Art of Communication: Jerome’s Story

The Art of Communication is a program offered to qualifying adults in custody (AICs) at a number of Oregon Department of Corrections’ institutions across the state. Developed by Chaplain Trime Persinger at Snake River Correctional Institution (SRCI), the course teaches AICs how to build positive relationships and manage conflict situations through everyday conversations. This post is part of a series which aims to share the stories of AICs who have been impacted by the program.

Below, AIC Jerome Sloan explains how the program has changed his mindset. AIC Sloan shared his experience with Trime Persinger, who wrote it down as follows:

I was always emotionally reactive—from the age of five I would run away from home if I thought I was going to get into trouble or if I was resentful about something. People who didn’t react seemed corny to me.

When I was 19 years old I was sentenced to life without parole. Of my first seven years in prison, I spent over four years in the hole (Disciplinary Segregation Unit). Then I tried to escape and spent two more years in IMU (Intensive Management Unit). My sister sent me self-help books; I was trying to find something. When I got out of IMU that time I wasn’t a gang member any more. But I still did drugs and brought drugs into prison. I went to IMU again—that was when I finally got clean.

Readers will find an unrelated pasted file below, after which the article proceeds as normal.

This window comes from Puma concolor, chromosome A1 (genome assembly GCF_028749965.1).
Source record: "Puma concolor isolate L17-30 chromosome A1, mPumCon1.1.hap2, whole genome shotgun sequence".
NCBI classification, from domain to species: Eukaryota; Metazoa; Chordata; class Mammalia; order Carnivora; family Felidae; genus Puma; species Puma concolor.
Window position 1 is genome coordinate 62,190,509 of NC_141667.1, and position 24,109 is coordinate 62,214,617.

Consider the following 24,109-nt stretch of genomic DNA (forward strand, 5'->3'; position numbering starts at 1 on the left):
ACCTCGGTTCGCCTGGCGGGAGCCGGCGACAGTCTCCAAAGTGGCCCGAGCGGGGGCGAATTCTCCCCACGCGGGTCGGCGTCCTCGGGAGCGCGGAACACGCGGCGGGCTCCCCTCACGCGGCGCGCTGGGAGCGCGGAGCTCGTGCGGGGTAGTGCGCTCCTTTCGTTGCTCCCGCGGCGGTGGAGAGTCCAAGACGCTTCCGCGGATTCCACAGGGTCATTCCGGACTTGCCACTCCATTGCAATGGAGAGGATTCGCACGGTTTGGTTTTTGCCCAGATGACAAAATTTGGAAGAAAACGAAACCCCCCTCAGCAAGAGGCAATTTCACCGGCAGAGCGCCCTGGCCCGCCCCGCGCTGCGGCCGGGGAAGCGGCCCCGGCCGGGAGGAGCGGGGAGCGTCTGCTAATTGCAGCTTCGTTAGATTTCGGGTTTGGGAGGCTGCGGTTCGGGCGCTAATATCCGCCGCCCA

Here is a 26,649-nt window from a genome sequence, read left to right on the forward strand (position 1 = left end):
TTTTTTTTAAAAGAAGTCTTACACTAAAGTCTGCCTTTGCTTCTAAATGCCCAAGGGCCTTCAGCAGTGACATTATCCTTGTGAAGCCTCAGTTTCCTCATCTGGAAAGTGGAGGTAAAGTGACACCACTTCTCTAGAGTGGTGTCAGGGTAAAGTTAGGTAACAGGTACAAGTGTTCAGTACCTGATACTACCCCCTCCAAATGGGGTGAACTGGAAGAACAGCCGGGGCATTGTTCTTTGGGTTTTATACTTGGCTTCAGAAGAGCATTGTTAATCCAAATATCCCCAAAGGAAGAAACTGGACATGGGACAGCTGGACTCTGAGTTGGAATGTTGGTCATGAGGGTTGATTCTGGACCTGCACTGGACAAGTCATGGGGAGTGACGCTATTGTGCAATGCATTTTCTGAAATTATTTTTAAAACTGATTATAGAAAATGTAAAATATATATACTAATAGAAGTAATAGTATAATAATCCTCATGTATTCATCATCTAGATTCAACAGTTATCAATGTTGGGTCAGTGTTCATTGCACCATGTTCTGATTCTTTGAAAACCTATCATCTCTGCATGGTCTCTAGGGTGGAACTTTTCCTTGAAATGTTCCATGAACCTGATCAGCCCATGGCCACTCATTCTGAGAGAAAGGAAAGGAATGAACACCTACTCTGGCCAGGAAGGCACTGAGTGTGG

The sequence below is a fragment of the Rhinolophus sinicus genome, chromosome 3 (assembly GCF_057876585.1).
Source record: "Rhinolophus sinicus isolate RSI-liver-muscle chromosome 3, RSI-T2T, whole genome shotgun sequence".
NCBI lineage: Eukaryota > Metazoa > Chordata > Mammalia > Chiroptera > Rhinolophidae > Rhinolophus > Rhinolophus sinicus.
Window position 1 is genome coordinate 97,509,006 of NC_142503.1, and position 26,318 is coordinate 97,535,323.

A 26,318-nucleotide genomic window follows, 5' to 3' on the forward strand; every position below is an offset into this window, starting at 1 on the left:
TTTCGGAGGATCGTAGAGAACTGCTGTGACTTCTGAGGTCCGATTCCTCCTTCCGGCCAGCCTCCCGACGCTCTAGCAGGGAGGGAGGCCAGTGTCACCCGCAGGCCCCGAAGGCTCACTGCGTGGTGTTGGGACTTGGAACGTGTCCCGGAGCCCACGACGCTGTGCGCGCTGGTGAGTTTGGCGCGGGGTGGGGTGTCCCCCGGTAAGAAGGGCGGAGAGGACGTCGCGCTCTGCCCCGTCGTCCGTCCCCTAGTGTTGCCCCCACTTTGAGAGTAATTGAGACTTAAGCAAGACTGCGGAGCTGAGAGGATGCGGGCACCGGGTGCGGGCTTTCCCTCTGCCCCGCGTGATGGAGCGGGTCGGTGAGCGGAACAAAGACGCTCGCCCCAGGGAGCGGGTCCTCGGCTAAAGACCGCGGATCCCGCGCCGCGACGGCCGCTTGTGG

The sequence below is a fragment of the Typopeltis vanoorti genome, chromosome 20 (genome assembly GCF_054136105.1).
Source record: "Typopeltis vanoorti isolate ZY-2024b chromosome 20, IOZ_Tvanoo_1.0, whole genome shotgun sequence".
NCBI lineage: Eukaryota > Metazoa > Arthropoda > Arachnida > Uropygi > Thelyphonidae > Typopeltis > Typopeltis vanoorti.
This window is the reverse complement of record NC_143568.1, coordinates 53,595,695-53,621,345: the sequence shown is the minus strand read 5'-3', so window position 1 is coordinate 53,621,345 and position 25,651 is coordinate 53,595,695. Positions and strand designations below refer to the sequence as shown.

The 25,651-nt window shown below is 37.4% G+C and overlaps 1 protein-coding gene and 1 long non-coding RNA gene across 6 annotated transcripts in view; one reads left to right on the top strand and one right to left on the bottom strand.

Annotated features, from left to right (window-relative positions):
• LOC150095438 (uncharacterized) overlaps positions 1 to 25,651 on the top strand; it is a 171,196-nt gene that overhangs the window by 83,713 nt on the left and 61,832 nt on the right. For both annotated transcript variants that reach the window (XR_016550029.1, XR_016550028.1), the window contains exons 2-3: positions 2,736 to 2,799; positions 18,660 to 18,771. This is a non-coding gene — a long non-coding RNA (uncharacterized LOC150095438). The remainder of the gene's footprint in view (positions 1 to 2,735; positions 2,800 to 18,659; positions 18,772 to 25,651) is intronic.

Taking the “Art of Communication” course and then teaching it helped me to step outside of my ego and see things from other peoples’ perspectives; I learned how to “cross the bridge.” That wasn’t important to me before but it’s important to me now. I used to think that solving my problems meant convincing other people that I was right. Now I can see that there’s another point of view and that’s OK.

When I was in the gang, and for many years afterwards, I would put people into a box in my mind. If they stepped outside the little box I created for them, I would get angry and there would be a conflict. Now I’m way more into people the way they are. It’s OK if they’re not the way I want them to be. I can handle it.